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Found 6 results

  1. Explore the Craft of Writing Poetry English Verse English Poets Emulated There are many lesser known stanzaic patterns and verse forms projacked and styled after published poems, then named for the poet. These stanzaic patterns appear to have been invented as teaching tools and published in Pathways for a Poet by Viola Berg 1977. Here are a few named for English poets: The Abercrombie is a stanza pattern using sprung rhythm and an interlocking rhyme scheme. It is patterned after Hymn to Love by British poet, Lascelles Abacrombie (1881-1938). The elements of the Abercrombie are: s
  2. The Sonnet is probably one of the most popular verse forms written. Several noted poets have tried their hand and offered a slightly skewed rhyme scheme or stanza arrangement to some of their sonnets resulting in someone emulating and naming the sonnet frame after the poet. Are they legitimate separate sonnet forms or are they simply variations of the Petrarchan or Shakespearean forms, who is to say? Here are a few that you may run across. The American Sonnet or Percival's Sonnet named for James Gates Percival's contributed sonnets with a loose metric rhythm consistent with American speec
  3. Tinker

    Idyll

    Explore the Craft of Writing Greek Verse An Idyll, from the Greek, eidyllion - "little picture" can be one of two genres of poetry. An Idyll can be a short pastoral poem, a fanciful poem describing an ideal country scene, with nymphs and shepherds frolicking in the field. The original "Idylls" date back to 300 B.C. by Greek poet, Theocritus. As a genre rather than verse or stanzaic form, the structure or frame is at the discretion of the poet. A pastoral Idyll is lyrical. Idyll by Sigfried Sassoon (English poet, 1886-1967) In the grey summer garden I shall find you
  4. Tinker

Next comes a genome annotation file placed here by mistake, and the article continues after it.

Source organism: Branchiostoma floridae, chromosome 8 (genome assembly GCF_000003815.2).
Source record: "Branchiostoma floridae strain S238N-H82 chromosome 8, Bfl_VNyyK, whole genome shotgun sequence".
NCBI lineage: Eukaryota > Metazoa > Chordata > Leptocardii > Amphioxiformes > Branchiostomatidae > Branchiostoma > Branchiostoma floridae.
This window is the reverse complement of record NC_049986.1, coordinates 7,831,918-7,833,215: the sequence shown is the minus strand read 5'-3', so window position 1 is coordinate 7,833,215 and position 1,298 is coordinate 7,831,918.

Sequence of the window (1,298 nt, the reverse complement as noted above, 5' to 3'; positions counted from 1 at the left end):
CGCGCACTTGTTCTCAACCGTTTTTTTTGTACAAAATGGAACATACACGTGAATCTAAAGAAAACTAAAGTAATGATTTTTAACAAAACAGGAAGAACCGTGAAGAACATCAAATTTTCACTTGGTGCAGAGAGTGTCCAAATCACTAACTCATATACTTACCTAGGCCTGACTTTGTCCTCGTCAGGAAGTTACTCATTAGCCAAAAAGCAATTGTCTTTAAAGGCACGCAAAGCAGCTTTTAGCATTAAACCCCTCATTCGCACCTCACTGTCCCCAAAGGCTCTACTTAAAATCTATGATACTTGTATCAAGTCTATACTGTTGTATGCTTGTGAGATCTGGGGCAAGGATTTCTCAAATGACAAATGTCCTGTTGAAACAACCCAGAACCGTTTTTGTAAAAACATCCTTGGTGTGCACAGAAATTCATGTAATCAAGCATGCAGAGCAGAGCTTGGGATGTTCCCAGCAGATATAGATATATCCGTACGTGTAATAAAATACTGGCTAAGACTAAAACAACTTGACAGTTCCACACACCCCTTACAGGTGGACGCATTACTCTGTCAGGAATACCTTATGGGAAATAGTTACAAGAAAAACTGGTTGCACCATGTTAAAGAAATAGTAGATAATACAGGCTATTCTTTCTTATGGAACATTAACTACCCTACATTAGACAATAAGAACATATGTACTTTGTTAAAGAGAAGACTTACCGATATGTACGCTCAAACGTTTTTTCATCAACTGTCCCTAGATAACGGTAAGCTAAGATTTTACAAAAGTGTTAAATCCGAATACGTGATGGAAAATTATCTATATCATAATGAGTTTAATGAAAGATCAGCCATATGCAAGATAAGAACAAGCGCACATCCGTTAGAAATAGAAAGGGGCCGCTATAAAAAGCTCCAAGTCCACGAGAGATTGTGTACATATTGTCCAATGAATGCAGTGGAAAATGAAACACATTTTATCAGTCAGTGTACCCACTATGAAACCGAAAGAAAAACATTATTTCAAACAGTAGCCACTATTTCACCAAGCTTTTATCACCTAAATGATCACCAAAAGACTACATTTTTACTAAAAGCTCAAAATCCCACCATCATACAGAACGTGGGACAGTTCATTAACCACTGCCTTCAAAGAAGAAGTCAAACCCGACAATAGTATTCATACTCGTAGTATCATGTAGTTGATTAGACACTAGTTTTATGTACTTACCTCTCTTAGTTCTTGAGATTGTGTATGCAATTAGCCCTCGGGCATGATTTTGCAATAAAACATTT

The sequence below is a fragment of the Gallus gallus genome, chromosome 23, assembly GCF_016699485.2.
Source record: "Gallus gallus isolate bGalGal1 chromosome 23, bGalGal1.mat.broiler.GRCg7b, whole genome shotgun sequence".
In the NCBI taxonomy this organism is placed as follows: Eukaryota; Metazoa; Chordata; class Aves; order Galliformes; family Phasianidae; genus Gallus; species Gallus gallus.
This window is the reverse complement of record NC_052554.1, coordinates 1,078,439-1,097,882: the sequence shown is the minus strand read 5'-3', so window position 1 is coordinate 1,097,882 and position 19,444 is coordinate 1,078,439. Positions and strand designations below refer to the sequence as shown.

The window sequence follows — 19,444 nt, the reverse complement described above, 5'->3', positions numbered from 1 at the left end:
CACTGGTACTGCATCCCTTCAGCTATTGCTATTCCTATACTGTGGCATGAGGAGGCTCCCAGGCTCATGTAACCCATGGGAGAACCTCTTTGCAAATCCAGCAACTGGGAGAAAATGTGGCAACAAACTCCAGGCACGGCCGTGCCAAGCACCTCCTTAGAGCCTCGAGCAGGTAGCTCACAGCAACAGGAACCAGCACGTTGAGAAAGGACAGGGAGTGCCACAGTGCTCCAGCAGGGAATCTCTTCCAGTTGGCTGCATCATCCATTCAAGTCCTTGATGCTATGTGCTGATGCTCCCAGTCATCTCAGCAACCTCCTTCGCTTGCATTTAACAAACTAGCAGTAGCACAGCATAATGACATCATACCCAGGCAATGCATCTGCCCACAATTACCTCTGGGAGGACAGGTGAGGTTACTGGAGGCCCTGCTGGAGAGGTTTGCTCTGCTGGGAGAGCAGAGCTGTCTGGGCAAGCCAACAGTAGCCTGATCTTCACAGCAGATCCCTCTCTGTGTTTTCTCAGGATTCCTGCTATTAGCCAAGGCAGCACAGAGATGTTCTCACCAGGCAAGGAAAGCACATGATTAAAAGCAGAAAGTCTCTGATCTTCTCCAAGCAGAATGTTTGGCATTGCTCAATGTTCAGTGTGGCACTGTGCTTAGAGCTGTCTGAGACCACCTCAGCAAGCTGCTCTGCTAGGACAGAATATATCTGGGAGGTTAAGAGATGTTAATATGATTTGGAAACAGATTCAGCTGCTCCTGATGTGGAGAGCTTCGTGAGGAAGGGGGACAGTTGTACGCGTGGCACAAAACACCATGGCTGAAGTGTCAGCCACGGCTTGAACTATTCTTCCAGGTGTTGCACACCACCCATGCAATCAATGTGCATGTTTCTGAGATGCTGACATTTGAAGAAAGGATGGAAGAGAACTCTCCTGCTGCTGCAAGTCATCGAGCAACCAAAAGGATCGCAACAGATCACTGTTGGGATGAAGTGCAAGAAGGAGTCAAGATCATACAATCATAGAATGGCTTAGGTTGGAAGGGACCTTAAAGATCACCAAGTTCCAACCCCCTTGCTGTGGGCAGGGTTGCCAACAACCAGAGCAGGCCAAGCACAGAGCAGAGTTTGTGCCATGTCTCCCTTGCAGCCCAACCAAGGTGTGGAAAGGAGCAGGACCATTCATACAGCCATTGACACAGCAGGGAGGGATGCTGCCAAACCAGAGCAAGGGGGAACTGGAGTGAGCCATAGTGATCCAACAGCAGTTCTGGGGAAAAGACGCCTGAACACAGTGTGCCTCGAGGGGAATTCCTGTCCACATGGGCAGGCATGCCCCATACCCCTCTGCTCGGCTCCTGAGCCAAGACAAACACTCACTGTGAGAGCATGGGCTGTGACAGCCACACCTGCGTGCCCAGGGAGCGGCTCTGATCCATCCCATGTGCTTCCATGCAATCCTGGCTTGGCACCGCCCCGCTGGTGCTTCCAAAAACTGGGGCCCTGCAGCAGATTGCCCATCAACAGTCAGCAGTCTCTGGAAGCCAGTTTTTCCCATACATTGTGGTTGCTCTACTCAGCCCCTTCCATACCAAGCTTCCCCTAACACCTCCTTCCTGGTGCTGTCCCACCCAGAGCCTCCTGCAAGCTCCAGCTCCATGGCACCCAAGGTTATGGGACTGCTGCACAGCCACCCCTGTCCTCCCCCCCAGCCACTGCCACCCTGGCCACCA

Alcaics

    Explore the Craft of Writing Greek Verse Alcaics "gives an impression of wonderful vigour and spontaneity". The 1911 Edition Encyclopedia. The stanzaic form is attributed to the poet Alceaus 6th century BC and is an Aeolic classic meter. The elements of the Alcaics stanzaic form are: stanzaic, any number of quatrains may be written. metric, quantitative verse. The first 3 lines are 5 metric feet and the last line, 4 metric feet with a specific combination of trochees and dactyls. There are variations on the rhythm of the Alcaics quatrain but the following (one source refers
  5. Tinker

    Classical Hendecameter

    Explore the Craft of Writing Greek Poetry The Classical Hendecameter is one of the 4 classic meters of Aeolic verse from the 8th-6th centuries BC Greek Dark Ages. It was used generously many centuries later by the Engish poet Alfred Lord Tennyson. It is an 11 syllable line written with a trochee followed by a dactyl and 3 trochees in that order. The first and last trochees can be spondees. In Greek, quantitative verse Ls-Lss-Ls-Ls-Ls L= long sound or syllable s= short sound or syllable or LL-Lss-Ls-Ls-LL In English accentual syllabic verse applies Su-Suu-Su-Su-Su
  6. Explore the Craft of Writing Poetry The Frame IV. The Quatrain In Memoriam Stanza is a stanzaic form, specifically quatrains "suitable for successive, but independent quatrains of philosophical observations neatly placed in its own envelope" NPE0PP, patterned after Tennyson's In Memorium. The elements of the In Memoriam Stanza are: narrative verse, stanzaic, written in any number of quatrains, metered, iambic tetrameter. rhymed with envelope rhyme scheme abba cddc etc. In Memorium; To Sleep and give my powers away; by Alfred Lord Tennyson(1809-1892
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